Clearing Up the Confusion About Salt
We consumers may find ourselves all shook up when it comes to salt. Nutritionist Dana Angelo White sets us straight.
We consumers may find ourselves all shook up when it comes to salt — unsure about how to absorb the latest research, which can seem to conflict. One minute we are warned to be super-careful about our salt intake or hazard increasing our risk of a host of health woes, including high blood pressure — and are further cautioned that high sodium consumption could be raising our children’s risk of heart attack and stroke. The next minute we’re told our efforts to cut down on salt intake by easing up on our salt shakers is not going to help much — and that, in fact, consuming less sodium might not do much to lower blood pressure after all.
A recent New York Times headline seemed to sum up the current don’t-know-what-to-thinkness of it all: “Why Everything We Know About Salt May Be Wrong.” Oof. The Times article beneath the headlined filled us in on two new studies of Russian cosmonauts that found that salt may not make us more thirsty, as is widely believed, but actually less so — yet it may make us hungrier. Further research determined that mice burned more calories — and ate more — when they consumed more salt.
The studies contradict “much of the conventional wisdom about how the body handles salt and suggests that high levels may play a role in weight loss,” the Times reported. Still, one expert suggested to the paper, the studies results may not mean the conventional wisdom about sodium and blood pressure is wrong, but rather that we may be right about “the adverse effects of high sodium intake … for all the wrong reasons.”
Why is it all so confusing? “The biggest issues are that the general public doesn’t know all the places salt is hiding, plus when they see a value for salt content they don’t know when it’s too much,” says Dana Angelo White MS RD ATC, Healthy Eats contributor and owner of Dana White Nutrition, Inc.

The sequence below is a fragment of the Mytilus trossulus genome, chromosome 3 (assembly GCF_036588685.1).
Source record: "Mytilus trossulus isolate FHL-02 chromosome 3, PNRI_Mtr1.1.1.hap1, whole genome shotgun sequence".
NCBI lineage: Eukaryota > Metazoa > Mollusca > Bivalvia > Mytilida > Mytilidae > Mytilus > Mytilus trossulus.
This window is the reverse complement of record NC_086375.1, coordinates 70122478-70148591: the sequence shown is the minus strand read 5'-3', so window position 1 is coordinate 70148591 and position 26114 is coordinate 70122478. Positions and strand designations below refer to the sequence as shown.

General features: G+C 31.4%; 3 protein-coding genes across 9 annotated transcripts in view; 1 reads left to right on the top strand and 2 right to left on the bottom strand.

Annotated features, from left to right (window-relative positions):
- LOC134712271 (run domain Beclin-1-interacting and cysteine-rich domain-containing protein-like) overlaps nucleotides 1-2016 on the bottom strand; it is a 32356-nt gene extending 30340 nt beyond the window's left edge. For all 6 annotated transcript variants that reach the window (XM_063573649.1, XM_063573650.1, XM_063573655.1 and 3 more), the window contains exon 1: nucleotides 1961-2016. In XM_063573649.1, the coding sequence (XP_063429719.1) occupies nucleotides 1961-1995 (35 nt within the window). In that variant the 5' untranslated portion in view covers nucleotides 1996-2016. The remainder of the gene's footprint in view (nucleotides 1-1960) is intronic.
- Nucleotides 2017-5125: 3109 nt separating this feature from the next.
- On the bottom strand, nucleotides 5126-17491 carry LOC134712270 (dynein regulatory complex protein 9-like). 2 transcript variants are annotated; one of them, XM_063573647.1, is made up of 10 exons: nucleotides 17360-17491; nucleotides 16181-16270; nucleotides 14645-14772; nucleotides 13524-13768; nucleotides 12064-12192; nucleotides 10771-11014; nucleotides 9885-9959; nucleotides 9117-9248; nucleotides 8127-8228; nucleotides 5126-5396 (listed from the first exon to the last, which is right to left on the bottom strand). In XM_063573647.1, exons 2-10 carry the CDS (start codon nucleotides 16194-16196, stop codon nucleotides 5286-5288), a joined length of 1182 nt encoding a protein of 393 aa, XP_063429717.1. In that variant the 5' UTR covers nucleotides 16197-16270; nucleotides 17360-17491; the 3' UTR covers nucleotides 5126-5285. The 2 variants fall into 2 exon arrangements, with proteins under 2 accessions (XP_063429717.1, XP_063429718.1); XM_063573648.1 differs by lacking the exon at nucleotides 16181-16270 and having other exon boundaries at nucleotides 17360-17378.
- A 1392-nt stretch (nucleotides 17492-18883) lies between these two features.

Most Americans take in the majority of our sodium through processed convenience foods and restaurant foods, so if we eat a lot of these foods, we are probably consuming more salt than we should be, White says. “The daily recommendation is 2,400 milligrams per day, but many Americans take in far more than that,” she notes.
White advises consumers to check labels carefully to make sure we are aware of the sodium content of the foods we eat and to cut down when necessary. And those who cook at home, she says, ought to season the food as they go, adjusting to taste, so as to avoid going overboard.
We all need salt, which is a vital electrolyte, White says. However, she cautions, our bodies need only 1,500 milligrams per day, so most of us should at least aim to keep our consumption under 2,400 milligrams per day, an allowance White calls “generous.”
“Those with high blood pressure may need to be more conservative” with their salt intake, she says, “while athletes that sweat and lose more salt need to take in a bit more.”
And no, sweating out the calculations to figure out how much salt you’ve consumed probably doesn’t count.
Amy Reiter is a writer and editor based in New York. Her work has appeared in publications including The Los Angeles Times, The New York Times, The Washington Post, The Daily Beast, Glamour and Marie Claire, as well as Salon, where she was a longtime editor and senior writer.
*This article was written and/or reviewed by an independent registered dietitian nutritionist.